The collection has also been subject to a host of influences beyond the surface of each garment. I’ve found that the story of the collection is one of politics, economics, emotion, gender and power. It hasn’t been a simple story of individuals determining the future lives of objects; the objects have also shaped the lives of individuals. Stuff matters and stuff can change people’s lives. The story of a dress (or, in the case of my research: 5,208 items of mass produced clothing and accessories) is entwined with that of the world and people around it. And that story doesn’t end when the dress enters the museum. Museums and museum stores are not static or sacred.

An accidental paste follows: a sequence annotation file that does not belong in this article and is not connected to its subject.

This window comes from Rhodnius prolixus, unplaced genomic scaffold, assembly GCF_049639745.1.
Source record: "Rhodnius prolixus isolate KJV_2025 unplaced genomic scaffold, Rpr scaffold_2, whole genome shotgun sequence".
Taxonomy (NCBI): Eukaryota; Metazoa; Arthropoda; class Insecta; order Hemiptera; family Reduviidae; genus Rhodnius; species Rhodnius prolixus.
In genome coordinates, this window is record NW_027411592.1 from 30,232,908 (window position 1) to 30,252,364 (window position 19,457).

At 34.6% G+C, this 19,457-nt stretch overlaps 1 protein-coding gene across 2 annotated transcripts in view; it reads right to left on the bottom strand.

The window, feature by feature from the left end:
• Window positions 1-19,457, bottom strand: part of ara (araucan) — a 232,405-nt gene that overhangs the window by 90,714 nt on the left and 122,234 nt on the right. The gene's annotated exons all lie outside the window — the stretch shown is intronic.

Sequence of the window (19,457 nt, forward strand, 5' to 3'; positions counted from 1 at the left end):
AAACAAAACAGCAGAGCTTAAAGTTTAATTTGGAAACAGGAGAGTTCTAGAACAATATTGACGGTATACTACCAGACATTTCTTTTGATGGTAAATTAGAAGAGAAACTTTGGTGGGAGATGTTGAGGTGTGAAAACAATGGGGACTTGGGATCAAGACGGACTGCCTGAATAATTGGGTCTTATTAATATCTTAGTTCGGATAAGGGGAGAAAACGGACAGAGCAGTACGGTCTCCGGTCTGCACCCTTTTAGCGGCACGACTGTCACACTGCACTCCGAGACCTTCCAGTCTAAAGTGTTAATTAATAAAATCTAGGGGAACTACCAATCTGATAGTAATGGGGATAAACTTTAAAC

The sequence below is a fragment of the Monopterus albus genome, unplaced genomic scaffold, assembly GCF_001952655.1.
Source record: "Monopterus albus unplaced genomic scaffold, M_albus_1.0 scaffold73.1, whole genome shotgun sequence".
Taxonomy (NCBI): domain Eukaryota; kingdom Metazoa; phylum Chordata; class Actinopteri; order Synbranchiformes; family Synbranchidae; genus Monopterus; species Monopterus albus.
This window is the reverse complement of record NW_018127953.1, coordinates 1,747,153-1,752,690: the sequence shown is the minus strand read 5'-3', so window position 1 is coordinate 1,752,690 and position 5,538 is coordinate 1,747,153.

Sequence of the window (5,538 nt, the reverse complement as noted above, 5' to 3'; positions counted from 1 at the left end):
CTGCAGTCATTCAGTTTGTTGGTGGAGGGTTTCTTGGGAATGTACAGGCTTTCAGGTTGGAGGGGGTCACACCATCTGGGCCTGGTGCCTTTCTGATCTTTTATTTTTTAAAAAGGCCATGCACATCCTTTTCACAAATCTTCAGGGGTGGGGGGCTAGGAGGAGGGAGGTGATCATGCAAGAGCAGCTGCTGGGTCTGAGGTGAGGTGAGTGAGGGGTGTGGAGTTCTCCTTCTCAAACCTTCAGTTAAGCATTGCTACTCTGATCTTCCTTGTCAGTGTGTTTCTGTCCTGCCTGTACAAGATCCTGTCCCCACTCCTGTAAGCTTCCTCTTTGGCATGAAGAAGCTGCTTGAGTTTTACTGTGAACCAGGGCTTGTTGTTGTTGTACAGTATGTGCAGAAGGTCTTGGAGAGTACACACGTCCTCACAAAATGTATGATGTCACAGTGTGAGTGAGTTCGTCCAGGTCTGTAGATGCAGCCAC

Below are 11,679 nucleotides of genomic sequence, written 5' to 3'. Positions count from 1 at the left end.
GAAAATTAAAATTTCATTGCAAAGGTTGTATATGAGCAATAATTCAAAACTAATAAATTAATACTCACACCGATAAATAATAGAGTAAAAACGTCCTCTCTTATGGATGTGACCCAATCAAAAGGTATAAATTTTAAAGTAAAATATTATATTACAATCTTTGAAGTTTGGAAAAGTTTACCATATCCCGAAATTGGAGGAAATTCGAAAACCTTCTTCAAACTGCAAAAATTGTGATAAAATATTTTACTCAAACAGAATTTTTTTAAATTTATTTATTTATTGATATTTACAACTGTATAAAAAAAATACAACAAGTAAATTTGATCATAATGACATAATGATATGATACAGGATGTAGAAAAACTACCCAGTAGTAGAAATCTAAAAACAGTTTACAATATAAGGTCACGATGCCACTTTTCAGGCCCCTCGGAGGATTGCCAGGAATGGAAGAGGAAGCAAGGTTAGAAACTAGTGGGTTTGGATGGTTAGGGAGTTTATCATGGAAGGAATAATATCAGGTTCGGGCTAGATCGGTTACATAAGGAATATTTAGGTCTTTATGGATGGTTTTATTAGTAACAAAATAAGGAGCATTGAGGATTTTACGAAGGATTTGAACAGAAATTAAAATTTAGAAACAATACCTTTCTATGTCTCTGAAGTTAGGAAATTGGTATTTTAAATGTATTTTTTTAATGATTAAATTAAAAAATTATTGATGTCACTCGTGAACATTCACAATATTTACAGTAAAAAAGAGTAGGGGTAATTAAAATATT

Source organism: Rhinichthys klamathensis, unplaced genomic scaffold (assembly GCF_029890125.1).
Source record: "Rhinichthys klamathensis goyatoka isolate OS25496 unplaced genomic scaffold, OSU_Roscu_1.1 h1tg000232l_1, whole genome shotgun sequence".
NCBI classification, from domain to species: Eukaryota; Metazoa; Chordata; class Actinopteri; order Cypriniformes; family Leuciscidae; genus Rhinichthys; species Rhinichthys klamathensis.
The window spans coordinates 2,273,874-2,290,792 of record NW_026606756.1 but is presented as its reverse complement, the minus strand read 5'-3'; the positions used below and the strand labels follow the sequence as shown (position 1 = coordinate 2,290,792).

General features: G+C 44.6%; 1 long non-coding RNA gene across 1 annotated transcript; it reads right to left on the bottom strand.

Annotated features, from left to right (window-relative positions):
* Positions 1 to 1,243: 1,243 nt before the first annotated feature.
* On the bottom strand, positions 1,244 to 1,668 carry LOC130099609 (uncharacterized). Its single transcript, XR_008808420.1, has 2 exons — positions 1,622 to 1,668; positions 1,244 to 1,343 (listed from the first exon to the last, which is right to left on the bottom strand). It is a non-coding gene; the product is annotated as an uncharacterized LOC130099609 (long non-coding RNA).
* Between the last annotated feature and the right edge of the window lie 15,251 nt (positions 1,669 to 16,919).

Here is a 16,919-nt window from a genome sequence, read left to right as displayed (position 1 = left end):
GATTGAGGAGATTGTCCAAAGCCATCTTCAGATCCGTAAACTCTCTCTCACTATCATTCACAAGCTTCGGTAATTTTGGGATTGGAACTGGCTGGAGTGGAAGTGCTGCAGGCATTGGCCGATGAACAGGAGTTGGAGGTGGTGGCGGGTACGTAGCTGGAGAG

These are just a few semi-formed ideas that have been floating around in my head over the past week. Nothing earth shattering, refined or complete. The earth shattering (HA!) refined and complete stuff will happen over the course of the next few months. In the meantime, thanks for reading.
 Victoria Kelley, “A Superficial Guide to the Meaning of Surface”, in Surface Tensions: Surface, Finish and the Meaning of Objects, eds. Glenn Adamson and Victoria Kelley (Manchester: Manchester University Press, 2013), 13.
I’m thrilled to be able to share this audio file of my recent conference paper with you.
This recording is by no means the finished article but I have noticed that the subject really captures people’s attention so it felt right to share it. There is a lot more work and research to be done on the subject – especially concerning anxieties around the adulteration and cleanliness of fabrics.
In the meantime, I hope that you enjoy listening and I welcome any thoughts or ideas in the comments below.